One day he hangs out with Carter and acts his friend, and then the next day he tells Carter he’s a loser and they get into a fight. It goes on like this most of the school year. How do I deal with it? I tell my son that this boy isn’t a bad kid. He just is acting out based on the things happening in his own world. He can’t take any of it personally. But does my son have to tolerate his bad behaviour? Absolutely not. He can simply choose not to be around this boy. It took a while for Carter to finally get what I was saying, and it was difficult to watch him forgive this boy for his hurtful ways, and then find himself being hurt all over again. But by the end of the school year, I could see it was affecting him less. He was choosing to walk away and ignore the boy and stopped coming home distraught and sad. It was a learning year for Carter about not taking anything personally and staying true to himself. It’s tough when it is your child and they want to be accepted by their peers so much.

“No I don’t take it personally. Whatever you think, whatever you feel, I know this is your problem and not my problem. It is the way you see the world.” Don Miguel Ruiz

By taking things personally, you set yourself up to suffer needlessly. Break this habit and you will find you don’t need to place your trust in what others say. You are never responsible for the actions of others; you are only responsible for you.


How often do we assume things and then find out the opposite is true? A LOT! Why don’t we just ask questions directly? We’ve been taught too many social rules that tell us that inquiring through questions is rude and or intrusive. This leads us to believe things in our own minds that just aren’t true. Making assumptions leads to misunderstandings, which leads to hurt feelings and drama that is completely unnecessary.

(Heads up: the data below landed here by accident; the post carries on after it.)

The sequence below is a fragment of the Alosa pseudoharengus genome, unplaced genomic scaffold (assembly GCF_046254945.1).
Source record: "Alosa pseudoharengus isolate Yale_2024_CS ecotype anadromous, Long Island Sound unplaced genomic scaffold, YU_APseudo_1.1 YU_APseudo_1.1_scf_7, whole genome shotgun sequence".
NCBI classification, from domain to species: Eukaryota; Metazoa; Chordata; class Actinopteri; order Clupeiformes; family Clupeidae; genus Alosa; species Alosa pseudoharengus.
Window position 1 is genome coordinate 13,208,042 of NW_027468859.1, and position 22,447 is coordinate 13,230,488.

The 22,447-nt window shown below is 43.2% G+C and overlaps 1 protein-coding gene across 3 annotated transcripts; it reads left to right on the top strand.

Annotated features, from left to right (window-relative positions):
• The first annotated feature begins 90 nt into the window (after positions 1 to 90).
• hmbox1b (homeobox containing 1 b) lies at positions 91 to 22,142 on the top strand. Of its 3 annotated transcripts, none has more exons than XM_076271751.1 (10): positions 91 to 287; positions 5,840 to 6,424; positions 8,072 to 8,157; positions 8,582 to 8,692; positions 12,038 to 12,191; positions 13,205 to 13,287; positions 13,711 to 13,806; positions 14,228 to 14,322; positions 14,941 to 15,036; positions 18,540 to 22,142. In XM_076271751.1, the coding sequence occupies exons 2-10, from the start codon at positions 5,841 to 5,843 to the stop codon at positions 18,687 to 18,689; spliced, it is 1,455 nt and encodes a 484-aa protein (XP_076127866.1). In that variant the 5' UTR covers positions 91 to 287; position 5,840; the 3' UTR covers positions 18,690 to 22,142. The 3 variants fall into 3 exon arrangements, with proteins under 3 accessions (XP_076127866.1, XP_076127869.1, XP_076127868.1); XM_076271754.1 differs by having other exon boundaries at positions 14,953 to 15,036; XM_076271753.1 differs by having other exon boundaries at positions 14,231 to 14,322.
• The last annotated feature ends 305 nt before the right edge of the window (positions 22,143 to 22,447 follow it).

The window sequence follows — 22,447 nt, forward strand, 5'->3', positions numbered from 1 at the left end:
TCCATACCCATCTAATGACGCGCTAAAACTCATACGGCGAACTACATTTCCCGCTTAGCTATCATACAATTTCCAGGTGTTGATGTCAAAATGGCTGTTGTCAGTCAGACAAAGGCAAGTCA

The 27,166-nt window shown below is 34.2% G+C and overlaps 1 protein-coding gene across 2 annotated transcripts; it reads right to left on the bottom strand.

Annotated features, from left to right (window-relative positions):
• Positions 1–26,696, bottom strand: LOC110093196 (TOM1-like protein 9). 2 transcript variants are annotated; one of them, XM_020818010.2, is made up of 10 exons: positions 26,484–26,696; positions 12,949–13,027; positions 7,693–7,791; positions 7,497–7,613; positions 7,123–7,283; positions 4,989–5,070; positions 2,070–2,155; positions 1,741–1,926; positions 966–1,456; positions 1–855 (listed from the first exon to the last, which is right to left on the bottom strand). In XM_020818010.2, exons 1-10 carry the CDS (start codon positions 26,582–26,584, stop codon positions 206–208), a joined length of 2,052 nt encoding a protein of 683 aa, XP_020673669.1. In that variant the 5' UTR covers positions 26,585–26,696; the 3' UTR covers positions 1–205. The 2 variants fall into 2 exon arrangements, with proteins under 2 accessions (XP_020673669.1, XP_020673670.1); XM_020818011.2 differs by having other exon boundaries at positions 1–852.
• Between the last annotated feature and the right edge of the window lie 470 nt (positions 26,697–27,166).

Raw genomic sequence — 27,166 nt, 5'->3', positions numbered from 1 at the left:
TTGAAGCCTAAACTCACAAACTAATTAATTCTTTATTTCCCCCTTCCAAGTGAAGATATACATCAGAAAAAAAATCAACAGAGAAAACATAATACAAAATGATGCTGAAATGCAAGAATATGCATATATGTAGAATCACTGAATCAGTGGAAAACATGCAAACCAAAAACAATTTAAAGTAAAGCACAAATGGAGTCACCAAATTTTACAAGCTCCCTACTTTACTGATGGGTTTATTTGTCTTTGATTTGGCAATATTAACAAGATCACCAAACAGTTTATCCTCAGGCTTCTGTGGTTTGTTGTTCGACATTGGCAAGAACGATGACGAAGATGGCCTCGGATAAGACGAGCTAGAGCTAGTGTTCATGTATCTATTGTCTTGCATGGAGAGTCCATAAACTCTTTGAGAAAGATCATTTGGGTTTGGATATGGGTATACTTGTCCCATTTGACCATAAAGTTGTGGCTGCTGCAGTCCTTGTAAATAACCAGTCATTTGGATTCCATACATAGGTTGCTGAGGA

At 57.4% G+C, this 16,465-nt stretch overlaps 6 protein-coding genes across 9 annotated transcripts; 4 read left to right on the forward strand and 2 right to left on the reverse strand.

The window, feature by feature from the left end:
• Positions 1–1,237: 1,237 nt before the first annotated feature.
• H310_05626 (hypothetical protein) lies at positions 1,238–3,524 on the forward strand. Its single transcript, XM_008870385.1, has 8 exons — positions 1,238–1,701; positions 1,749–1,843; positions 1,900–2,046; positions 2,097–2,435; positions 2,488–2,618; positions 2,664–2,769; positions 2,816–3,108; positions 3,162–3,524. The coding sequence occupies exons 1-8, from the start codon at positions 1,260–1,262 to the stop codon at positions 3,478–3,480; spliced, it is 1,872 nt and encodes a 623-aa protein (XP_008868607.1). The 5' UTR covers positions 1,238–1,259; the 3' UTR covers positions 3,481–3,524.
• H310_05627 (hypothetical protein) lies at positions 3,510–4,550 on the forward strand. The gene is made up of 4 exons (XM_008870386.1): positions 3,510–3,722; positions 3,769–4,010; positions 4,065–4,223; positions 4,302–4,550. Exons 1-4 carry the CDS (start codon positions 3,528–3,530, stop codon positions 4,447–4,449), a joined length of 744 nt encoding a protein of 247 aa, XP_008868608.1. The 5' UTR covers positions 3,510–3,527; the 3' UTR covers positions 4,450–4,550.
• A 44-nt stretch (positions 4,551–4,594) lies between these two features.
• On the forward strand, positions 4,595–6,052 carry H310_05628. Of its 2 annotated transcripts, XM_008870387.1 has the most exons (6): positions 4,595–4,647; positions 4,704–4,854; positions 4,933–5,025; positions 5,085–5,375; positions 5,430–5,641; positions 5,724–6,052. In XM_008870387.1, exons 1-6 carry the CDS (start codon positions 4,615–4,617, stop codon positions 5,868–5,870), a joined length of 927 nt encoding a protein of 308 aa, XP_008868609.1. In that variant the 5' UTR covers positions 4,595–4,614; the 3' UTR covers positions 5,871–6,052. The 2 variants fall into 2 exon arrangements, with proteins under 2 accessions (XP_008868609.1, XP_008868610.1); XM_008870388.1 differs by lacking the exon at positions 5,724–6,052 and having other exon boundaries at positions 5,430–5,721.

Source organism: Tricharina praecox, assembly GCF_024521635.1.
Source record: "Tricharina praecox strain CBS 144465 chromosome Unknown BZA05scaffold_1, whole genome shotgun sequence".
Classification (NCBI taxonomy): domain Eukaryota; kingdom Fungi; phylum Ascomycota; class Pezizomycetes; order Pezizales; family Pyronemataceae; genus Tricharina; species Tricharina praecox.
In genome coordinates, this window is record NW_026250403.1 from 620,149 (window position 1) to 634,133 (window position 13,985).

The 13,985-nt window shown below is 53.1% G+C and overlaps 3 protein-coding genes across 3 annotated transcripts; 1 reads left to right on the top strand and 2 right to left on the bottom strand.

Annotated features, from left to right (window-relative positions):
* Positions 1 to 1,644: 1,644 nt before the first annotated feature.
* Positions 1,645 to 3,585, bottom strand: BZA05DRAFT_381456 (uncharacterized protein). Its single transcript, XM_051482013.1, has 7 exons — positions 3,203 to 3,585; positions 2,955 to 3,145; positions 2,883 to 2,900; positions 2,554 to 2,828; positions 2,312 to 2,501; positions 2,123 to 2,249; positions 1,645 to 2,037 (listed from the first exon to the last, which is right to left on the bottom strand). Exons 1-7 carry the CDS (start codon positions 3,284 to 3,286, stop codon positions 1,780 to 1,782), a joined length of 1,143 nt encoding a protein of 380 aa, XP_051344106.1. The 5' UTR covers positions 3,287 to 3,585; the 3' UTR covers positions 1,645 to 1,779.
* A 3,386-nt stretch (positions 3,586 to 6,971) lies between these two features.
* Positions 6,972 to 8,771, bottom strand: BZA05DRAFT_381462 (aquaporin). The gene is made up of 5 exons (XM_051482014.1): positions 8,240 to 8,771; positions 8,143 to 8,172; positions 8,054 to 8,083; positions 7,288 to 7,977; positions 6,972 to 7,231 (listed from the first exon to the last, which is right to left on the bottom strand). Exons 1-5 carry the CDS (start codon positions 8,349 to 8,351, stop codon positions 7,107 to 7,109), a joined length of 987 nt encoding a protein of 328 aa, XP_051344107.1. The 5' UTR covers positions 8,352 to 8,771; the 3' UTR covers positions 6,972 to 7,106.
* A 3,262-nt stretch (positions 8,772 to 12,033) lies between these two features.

When we make assumptions it is based on what we want to see and hear. We don’t perceive things the way they actually are. On a daily basis, I listen to my kids say things based out of a complete fabrication of thoughts. I’m sure you’ve heard the saying, “Out of the mouth of babes.” When kids are little they say exactly what they want to. They don’t have inhibitions about asking questions and or making statements. We think it’s cute until they hit a certain age. Then we tell them it’s inappropriate to be so truthful. As they get older they learn to put a filter on everything that comes out of their mouths. We don’t even realize that we are teaching our children inadvertently to make assumptions.

Think about any scenario in which you can remember someone’s action that triggered an assumption in you.

Maybe the man who smiled at you as you walked by and the story you told yourself about him wanting to ask you out. Based on your assumption you might not realize he was just being kind in passing. Suddenly we make up this string of possibilities in our head that just doesn’t exist. You may create an entire relationship in your mind purely on a smile or maybe one statement. This is a huge problem in general throughout our entire lives. As we assume that the people who love us should know what we want or think. Not everyone views the world in the same light. Stop making assumptions and just ask questions.

I pride myself on my intuitive nature. I can feel the emotions in the room. I understand what people are saying between the lines of their words. I can do this silently and know that it’s simply part of who I am. But if I’m ever attempting to help them work through something, I ask them questions in order to get them to work it out in their own head. I have a very emotional job. I run a surrogacy and fertility consulting agency and with it comes sensitive situations that I can NEVER make assumptions about. I have to be very careful even when my intuitive nature tells me what’s happening. I have to choose my words carefully and always listen more than I speak. But when I speak, I understand the impact of my words and how I am able to give them hope and or crush their dreams in one conversation.

The power of my words is immense and if I’m needing clarity in any way about their situation, I ask. I don’t fret about how they will feel revealing personal information. They have to be able to open up and talk and be real with me. No assumptions are allowed in my line of work. And now I’ve carried that over into my personal life.